Acquisition of Open Source
Open source is a reality in today's enterprises. Most companies have 50, 100 or more open source components and systems in production, partly as an ingredient of commercial products, hidden as a component or transparently as infrastructure. According to leading industry analysts, the vast majority of enterprises will use open source as part of their mission critical applications.
The wide portfolio of open source projects and products and the difficult-to-control dynamics on the usage of these new technologies do not make life of CIOs and IT organisations easy. The responsible people raise viable questions around the support of all of these technologies, around intellectual property rights and licensing models, and around liabilities and risks involved using open source. These potential risks and problems are more than compensated by the benefits open source software offers to enterprises. Low costs, high quality, an unprecedented flexibility in the acquisition and use of software as well as an increased independence from vendors make more and more IT decision makers favor open source software.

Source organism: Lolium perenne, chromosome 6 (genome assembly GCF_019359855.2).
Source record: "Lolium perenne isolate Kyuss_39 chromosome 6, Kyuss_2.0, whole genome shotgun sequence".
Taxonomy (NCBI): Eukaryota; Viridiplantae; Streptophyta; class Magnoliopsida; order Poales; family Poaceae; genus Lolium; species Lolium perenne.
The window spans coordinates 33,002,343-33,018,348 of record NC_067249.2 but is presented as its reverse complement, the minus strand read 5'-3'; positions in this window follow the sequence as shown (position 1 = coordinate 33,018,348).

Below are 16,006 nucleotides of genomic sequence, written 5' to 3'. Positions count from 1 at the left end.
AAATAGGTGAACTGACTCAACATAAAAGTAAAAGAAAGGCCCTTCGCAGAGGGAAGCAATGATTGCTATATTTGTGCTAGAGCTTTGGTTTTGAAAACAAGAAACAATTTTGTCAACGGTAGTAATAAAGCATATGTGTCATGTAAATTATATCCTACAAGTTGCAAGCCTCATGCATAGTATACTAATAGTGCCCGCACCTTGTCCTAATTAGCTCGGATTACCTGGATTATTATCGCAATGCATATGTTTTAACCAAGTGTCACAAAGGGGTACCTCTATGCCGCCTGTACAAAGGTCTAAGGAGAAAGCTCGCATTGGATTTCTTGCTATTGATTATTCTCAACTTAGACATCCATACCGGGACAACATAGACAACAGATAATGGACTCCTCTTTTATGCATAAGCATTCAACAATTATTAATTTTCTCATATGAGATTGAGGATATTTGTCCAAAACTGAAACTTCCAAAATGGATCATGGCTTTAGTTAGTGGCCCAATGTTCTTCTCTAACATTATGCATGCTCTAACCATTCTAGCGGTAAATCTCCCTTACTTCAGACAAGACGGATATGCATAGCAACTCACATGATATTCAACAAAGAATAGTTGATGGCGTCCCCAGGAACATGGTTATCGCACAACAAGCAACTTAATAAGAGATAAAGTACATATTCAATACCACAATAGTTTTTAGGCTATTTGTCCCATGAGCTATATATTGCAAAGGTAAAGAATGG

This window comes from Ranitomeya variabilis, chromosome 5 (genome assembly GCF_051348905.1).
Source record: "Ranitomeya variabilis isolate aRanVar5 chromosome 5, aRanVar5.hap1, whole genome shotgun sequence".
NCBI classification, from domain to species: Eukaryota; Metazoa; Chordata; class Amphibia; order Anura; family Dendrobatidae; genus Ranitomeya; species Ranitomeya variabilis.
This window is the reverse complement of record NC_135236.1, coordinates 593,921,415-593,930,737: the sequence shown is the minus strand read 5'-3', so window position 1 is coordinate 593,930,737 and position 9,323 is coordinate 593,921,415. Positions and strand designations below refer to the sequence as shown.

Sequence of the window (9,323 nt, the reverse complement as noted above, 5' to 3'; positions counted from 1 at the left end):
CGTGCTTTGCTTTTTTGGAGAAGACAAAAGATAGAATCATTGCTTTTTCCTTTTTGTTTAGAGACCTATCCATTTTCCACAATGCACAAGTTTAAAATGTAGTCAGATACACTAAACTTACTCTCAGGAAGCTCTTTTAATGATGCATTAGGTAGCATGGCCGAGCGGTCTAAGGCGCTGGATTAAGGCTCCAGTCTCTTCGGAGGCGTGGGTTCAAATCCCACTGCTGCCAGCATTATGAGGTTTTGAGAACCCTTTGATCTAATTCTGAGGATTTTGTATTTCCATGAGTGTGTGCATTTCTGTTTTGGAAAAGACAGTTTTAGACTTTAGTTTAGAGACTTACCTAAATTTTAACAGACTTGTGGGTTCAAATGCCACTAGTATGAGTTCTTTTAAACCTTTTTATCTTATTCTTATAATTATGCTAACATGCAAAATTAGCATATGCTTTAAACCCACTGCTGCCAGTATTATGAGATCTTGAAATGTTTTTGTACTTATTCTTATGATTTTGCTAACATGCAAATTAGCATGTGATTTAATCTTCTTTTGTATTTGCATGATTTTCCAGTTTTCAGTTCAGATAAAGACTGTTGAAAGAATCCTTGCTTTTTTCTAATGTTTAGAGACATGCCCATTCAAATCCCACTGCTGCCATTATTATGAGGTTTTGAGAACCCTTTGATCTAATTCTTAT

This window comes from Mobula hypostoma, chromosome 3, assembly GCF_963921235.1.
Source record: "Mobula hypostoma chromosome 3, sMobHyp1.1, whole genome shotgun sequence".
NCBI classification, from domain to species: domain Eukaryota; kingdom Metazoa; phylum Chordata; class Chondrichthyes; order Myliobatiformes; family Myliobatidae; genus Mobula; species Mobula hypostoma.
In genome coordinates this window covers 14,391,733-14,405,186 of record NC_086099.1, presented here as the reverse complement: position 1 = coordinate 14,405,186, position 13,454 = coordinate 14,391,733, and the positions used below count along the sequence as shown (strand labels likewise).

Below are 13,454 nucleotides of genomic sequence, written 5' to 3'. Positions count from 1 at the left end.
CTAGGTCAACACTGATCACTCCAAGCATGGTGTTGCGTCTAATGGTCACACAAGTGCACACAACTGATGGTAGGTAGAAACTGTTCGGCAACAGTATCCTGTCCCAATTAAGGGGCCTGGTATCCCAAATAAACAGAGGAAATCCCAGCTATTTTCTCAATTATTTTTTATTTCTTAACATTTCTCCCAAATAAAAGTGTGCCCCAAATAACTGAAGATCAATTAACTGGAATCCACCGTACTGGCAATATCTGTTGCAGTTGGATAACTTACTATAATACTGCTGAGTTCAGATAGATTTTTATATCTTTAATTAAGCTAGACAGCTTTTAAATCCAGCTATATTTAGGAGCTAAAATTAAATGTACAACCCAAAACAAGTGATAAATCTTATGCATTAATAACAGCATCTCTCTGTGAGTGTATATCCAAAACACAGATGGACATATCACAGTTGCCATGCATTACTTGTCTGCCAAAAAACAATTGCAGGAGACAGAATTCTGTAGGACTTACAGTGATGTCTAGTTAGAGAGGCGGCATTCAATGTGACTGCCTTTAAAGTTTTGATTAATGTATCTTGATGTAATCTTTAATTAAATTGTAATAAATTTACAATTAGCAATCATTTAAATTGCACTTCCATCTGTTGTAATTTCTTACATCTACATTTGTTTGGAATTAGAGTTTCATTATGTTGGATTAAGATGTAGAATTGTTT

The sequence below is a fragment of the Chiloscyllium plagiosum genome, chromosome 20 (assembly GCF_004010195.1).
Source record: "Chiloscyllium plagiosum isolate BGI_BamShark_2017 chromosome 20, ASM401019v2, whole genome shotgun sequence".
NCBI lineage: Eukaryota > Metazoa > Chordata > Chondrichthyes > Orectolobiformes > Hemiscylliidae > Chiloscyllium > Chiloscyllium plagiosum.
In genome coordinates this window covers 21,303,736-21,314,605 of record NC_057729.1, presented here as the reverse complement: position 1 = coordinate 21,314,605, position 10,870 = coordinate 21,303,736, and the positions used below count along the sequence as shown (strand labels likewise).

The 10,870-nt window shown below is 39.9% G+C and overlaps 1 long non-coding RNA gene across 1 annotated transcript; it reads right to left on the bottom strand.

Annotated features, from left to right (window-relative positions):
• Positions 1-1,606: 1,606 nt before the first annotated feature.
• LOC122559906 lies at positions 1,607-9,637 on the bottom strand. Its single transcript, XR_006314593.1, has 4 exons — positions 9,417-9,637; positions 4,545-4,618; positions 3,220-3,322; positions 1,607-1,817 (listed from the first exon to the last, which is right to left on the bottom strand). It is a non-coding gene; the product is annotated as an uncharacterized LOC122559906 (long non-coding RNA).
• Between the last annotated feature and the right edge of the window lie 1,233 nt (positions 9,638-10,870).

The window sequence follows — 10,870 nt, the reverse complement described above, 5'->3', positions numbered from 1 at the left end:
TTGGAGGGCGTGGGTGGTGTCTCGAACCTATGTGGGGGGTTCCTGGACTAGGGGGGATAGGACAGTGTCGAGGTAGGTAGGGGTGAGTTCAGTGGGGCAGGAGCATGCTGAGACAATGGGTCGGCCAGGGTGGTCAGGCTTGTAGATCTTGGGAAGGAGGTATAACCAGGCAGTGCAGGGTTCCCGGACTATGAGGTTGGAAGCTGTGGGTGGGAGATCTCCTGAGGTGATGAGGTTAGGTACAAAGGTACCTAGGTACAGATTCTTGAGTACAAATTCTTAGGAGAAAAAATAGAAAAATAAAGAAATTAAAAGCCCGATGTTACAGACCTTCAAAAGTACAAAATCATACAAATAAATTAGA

However, acquiring open source software is quite different from the processes to which purchasing departments are accustomed.
While the gathering of requirements is still a key task in the beginning, it is recommended to leave more freedom for multiple approaches to solve a problem with open source. In the commercial software world, there are vendors to continuously inform their customer base and to answer large RFIs (requests for information), RFPs (requests for proposal) or RFQs (requests for quotation), and there is often neither the capacity nor the local presence available with open source projects and companies to do so. The customer himself or herself is supposed to identify the right solutions - this open source catalogue is a tool for helping with this task - and then to verify and evaluate potential solutions in a proof of concept. While this sounds like extra effort, and it often is, the total process of identifying, evaluating and selecting open source software can often be done in a significantly shorter timeframe than in the commercial software world. Contract negotiations are often not needed and proof of concept steps can be performed in a couple of days in many cases.